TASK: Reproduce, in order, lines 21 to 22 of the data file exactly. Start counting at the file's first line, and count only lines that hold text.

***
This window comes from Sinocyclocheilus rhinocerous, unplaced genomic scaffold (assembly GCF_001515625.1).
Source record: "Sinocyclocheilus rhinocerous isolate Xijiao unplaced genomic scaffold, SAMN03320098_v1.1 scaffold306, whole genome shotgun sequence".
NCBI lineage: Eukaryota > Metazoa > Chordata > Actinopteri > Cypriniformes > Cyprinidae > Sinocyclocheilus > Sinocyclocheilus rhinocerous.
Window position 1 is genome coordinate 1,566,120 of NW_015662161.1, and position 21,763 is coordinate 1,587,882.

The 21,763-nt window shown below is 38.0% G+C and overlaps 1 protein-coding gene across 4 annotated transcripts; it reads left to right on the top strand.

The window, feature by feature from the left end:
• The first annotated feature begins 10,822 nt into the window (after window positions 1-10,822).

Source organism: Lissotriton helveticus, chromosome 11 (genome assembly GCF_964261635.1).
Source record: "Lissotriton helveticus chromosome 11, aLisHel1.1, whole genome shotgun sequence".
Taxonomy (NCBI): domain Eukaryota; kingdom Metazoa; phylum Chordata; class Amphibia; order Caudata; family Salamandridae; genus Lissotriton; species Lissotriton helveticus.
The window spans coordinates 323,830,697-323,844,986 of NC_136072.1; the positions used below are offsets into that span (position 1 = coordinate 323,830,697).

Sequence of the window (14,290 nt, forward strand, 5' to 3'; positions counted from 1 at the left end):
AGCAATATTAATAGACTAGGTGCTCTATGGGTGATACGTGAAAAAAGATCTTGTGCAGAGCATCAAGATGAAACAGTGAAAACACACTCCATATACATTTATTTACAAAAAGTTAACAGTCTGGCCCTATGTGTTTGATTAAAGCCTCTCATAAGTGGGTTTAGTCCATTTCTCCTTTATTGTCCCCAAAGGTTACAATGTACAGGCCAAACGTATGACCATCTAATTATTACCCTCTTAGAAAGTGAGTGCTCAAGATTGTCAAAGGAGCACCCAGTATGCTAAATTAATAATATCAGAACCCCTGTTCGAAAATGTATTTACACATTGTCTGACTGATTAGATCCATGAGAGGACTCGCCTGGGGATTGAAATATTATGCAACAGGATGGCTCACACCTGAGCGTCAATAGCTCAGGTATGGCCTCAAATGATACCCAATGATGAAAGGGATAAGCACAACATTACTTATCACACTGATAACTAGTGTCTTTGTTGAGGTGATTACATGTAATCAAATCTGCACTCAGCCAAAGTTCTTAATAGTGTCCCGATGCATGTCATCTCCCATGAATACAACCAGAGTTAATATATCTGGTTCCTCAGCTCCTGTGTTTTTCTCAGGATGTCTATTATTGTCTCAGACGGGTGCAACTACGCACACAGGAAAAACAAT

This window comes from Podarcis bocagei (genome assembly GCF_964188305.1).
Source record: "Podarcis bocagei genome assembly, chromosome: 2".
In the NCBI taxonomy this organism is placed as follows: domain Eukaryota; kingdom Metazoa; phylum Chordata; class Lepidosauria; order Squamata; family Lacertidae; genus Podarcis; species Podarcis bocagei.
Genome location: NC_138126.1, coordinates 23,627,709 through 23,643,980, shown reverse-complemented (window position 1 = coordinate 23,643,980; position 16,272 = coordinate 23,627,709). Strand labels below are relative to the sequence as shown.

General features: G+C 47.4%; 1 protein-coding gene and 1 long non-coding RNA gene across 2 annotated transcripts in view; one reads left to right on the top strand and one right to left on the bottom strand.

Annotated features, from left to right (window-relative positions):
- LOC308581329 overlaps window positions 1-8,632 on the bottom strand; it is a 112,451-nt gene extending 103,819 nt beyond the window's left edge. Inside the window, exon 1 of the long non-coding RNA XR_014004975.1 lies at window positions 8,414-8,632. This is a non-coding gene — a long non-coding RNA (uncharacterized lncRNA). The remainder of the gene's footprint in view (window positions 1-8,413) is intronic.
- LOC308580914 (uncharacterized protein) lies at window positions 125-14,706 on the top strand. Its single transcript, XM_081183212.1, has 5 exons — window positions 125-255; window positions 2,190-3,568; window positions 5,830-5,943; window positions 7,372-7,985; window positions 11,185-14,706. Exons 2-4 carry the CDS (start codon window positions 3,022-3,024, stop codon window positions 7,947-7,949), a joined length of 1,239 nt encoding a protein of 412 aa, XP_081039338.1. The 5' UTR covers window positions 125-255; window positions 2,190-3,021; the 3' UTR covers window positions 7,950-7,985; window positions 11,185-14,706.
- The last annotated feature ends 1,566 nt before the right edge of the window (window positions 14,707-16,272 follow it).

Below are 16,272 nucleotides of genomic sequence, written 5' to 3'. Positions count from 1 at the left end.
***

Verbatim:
- LOC308580914 (uncharacterized protein) lies at window positions 125-14,706 on the top strand. Its single transcript, XM_081183212.1, has 5 exons — window positions 125-255; window positions 2,190-3,568; window positions 5,830-5,943; window positions 7,372-7,985; window positions 11,185-14,706. Exons 2-4 carry the CDS (start codon window positions 3,022-3,024, stop codon window positions 7,947-7,949), a joined length of 1,239 nt encoding a protein of 412 aa, XP_081039338.1. The 5' UTR covers window positions 125-255; window positions 2,190-3,021; the 3' UTR covers window positions 7,950-7,985; window positions 11,185-14,706.
- The last annotated feature ends 1,566 nt before the right edge of the window (window positions 14,707-16,272 follow it).